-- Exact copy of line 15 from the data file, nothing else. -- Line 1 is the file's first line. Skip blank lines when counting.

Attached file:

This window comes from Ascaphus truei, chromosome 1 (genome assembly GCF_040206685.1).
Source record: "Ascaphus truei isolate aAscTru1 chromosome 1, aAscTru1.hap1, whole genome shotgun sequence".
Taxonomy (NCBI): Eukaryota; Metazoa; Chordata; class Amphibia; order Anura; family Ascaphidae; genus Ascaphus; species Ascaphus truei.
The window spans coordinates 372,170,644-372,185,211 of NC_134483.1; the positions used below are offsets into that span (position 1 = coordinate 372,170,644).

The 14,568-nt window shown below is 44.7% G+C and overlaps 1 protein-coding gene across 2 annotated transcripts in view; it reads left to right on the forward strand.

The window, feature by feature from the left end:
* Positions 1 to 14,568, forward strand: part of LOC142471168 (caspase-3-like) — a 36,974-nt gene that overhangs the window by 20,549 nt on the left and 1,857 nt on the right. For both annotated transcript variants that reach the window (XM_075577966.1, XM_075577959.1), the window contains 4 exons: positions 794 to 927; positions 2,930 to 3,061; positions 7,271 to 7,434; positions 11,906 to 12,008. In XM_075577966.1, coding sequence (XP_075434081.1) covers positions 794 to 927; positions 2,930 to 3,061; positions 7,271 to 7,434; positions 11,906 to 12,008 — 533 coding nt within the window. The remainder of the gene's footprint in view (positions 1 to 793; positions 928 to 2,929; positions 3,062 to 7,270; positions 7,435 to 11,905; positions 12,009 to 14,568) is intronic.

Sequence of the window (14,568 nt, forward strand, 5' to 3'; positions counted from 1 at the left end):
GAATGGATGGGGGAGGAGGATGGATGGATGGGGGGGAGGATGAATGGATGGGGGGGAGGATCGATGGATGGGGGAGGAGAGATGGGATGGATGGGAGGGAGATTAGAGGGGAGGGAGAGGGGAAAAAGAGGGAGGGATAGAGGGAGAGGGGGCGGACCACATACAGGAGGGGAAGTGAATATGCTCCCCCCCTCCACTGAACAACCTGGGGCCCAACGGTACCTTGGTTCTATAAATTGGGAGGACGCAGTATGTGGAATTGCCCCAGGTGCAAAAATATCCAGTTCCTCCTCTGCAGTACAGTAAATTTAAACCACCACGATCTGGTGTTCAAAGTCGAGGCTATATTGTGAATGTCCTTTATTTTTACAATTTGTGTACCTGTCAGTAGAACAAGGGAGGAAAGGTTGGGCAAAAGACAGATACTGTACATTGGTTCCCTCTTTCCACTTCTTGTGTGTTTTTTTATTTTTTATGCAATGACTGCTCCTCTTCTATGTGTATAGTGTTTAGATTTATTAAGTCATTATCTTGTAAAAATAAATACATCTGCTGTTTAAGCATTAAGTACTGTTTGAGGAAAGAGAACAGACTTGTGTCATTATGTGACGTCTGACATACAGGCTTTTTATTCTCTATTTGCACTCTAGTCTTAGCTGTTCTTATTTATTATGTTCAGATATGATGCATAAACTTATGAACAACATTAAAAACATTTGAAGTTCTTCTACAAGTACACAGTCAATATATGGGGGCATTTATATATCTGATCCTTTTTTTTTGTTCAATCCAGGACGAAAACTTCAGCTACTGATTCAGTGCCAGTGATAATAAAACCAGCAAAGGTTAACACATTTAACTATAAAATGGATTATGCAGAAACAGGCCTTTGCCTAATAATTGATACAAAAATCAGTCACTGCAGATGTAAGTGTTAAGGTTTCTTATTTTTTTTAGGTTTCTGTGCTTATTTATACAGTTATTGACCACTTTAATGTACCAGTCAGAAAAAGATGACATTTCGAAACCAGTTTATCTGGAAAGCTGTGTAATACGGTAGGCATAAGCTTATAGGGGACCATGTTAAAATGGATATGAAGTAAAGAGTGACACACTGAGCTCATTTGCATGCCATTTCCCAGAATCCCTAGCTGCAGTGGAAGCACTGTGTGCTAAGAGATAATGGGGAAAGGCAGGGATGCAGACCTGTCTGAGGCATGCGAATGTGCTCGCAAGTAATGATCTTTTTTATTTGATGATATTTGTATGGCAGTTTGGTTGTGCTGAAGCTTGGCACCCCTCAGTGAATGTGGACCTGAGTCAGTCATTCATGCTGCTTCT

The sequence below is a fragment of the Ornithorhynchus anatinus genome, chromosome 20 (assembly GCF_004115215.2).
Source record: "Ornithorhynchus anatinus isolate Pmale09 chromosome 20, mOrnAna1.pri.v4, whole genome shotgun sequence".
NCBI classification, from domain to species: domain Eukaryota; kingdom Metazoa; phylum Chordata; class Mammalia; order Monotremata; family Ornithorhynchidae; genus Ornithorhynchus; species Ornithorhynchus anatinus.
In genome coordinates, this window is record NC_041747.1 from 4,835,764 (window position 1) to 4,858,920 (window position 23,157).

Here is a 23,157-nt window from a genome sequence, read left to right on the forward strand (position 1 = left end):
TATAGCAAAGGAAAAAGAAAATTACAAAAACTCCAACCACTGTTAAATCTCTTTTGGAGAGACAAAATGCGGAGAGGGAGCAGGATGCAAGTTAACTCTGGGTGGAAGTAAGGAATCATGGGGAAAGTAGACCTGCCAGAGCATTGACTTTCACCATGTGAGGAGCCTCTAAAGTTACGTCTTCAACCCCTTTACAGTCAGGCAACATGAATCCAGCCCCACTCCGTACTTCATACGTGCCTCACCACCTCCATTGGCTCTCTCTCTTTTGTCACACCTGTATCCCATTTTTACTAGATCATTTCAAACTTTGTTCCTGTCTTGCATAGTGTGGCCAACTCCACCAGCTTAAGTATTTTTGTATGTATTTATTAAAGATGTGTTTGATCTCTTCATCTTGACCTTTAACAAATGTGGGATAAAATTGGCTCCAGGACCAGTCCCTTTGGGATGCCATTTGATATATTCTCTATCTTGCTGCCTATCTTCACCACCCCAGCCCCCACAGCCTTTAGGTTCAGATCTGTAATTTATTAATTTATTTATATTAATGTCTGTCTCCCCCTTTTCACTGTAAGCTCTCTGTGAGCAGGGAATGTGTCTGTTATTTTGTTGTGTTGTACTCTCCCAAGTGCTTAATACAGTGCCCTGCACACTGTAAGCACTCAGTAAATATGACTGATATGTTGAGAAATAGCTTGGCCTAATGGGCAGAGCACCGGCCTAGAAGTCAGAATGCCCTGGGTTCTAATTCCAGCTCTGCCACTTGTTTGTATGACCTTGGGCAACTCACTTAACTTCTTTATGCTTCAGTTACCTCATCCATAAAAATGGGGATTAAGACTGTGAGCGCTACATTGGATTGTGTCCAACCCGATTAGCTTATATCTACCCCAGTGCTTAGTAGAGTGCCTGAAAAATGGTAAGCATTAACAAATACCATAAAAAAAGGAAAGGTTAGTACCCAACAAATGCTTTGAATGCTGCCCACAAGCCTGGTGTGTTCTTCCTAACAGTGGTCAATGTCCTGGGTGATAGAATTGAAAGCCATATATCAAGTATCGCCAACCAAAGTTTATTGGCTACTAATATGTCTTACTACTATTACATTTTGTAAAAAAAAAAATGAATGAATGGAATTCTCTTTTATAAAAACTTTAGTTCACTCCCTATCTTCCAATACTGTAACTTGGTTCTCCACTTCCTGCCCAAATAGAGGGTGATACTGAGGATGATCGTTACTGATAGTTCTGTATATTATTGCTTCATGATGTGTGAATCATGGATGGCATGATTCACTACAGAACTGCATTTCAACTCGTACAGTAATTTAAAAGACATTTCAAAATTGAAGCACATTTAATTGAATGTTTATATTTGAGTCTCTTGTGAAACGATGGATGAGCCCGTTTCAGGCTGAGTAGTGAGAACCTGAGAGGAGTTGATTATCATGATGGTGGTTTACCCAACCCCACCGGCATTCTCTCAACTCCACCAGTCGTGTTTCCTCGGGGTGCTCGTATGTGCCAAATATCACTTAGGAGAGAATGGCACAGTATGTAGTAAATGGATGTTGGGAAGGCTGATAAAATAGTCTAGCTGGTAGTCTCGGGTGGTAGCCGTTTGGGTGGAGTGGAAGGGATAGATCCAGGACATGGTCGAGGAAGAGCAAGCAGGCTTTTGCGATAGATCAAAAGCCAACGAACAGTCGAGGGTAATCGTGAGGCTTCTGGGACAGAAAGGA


TATAGCAAAGGAAAAAGAAAATTACAAAAACTCCAACCACTGTTAAATCTCTTTTGGAGAGACAAAATGCGGAGAGGGAGCAGGATGCAAGTTAACTCTGGGTGGAAGTAAGGAATCATGGGGAAAGTAGACCTGCCAGAGCATTGACTTTCACCATGTGAGGAGCCTCTAAAGTTACGTCTTCAACCCCTTTACAGTCAGGCAACATGAATCCAGCCCCACTCCGTACTTCATACGTGCCTCACCACCTCCATTGGCTCTCTCTCTTTTGTCACACCTGTATCCCATTTTTACTAGATCATTTCAAACTTTGTTCCTGTCTTGCATAGTGTGGCCAACTCCACCAGCTTAAGTATTTTTGTATGTATTTATTAAAGATGTGTTTGATCTCTTCATCTTGACCTTTAACAAATGTGGGATAAAATTGGCTCCAGGACCAGTCCCTTTGGGATGCCATTTGATATATTCTCTATCTTGCTGCCTATCTTCACCACCCCAGCCCCCACAGCCTTTAGGTTCAGATCTGTAATTTATTAATTTATTTATATTAATGTCTGTCTCCCCCTTTTCACTGTAAGCTCTCTGTGAGCAGGGAATGTGTCTGTTATTTTGTTGTGTTGTACTCTCCCAAGTGCTTAATACAGTGCCCTGCACACTGTAAGCACTCAGTAAATATGACTGATATGTTGAGAAATAGCTTGGCCTAATGGGCAGAGCACCGGCCTAGAAGTCAGAATGCCCTGGGTTCTAATTCCAGCTCTGCCACTTGTTTGTATGACCTTGGGCAACTCACTTAACTTCTTTATGCTTCAGTTACCTCATCCATAAAAATGGGGATTAAGACTGTGAGCGCTACATTGGATTGTGTCCAACCCGATTAGCTTATATCTACCCCAGTGCTTAGTAGAGTGCCTGAAAAATGGTAAGCATTAACAAATACCATAAAAAAAGGAAAGGTTAGTACCCAACAAATGCTTTGAATGCTGCCCACAAGCCTGGTGTGTTCTTCCTAACAGTGGTCAATGTCCTGGGTGATAGAATTGAAAGCCATATATCAAGTATCGCCAACCAAAGTTTATTGGCTACTAATATGTCTTACTACTATTACATTTTGTAAAAAAAAAAATGAATGAATGGAATTCTCTTTTATAAAAACTTTAGTTCACTCCCTATCTTCCAATACTGTAACTTGGTTCTCCACTTCCTGCCCAAATAGAGGGTGATACTGAGGATGATCGTTACTGATAGTTCTGTATATTATTGCTTCATGATGTGTGAATCATGGATGGCATGATTCACTACAGAACTGCATTTCAACTCGTACAGTAATTTAAAAGACATTTCAAAATTGAAGCACATTTAATTGAATGTTTATATTTGAGTCTCTTGTGAAACGATGGATGAGCCCGTTTCAGGCTGAGTAGTGAGAACCTGAGAGGAGTTGATTATCATGATGGTGGTTTACCCAACCCCACCGGCATTCTCTCAACTCCACCAGTCGTGTTTCCTCGGGGTGCTCGTATGTGCCAAATATCACTTAGGAGAGAATGGCACAGTATGTAGTAAATGGATGTTGGGAAGGCTGATAAAATAGTCTAGCTGGTAGTCTCGGGTGGTAGCCGTTTGGGTGGAGTGGAAGGGATAGATCCAGGACATGGTCGAGGAAGAGCAAGCAGGCTTTTGCGATAGATCAAAAGCCAACGAACAGTCGAGGGTAATCGTGAGGCTTCTGGGACAGAAAGGA